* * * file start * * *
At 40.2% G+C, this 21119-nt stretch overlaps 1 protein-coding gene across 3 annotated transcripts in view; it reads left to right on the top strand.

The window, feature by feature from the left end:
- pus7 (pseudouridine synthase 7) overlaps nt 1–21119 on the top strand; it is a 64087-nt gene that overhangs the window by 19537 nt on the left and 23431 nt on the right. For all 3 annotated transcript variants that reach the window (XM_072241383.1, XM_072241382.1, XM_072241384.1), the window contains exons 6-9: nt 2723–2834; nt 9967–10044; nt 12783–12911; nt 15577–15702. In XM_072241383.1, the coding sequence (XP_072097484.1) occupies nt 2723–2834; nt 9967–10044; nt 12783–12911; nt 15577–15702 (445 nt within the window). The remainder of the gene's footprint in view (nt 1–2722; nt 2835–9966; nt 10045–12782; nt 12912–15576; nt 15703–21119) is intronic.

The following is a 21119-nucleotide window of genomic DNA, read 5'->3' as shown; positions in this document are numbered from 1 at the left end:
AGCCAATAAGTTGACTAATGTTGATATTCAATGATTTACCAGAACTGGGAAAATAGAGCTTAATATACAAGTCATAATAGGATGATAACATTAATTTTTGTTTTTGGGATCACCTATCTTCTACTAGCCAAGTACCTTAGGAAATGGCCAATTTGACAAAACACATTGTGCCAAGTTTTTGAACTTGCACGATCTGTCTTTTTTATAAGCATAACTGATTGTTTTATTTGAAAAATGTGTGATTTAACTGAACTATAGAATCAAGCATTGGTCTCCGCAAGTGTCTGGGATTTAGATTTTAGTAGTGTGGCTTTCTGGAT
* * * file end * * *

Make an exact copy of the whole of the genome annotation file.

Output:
At 40.2% G+C, this 21119-nt stretch overlaps 1 protein-coding gene across 3 annotated transcripts in view; it reads left to right on the top strand.

The window, feature by feature from the left end:
- pus7 (pseudouridine synthase 7) overlaps nt 1–21119 on the top strand; it is a 64087-nt gene that overhangs the window by 19537 nt on the left and 23431 nt on the right. For all 3 annotated transcript variants that reach the window (XM_072241383.1, XM_072241382.1, XM_072241384.1), the window contains exons 6-9: nt 2723–2834; nt 9967–10044; nt 12783–12911; nt 15577–15702. In XM_072241383.1, the coding sequence (XP_072097484.1) occupies nt 2723–2834; nt 9967–10044; nt 12783–12911; nt 15577–15702 (445 nt within the window). The remainder of the gene's footprint in view (nt 1–2722; nt 2835–9966; nt 10045–12782; nt 12912–15576; nt 15703–21119) is intronic.

The following is a 21119-nucleotide window of genomic DNA, read 5'->3' as shown; positions in this document are numbered from 1 at the left end:
AGCCAATAAGTTGACTAATGTTGATATTCAATGATTTACCAGAACTGGGAAAATAGAGCTTAATATACAAGTCATAATAGGATGATAACATTAATTTTTGTTTTTGGGATCACCTATCTTCTACTAGCCAAGTACCTTAGGAAATGGCCAATTTGACAAAACACATTGTGCCAAGTTTTTGAACTTGCACGATCTGTCTTTTTTATAAGCATAACTGATTGTTTTATTTGAAAAATGTGTGATTTAACTGAACTATAGAATCAAGCATTGGTCTCCGCAAGTGTCTGGGATTTAGATTTTAGTAGTGTGGCTTTCTGGAT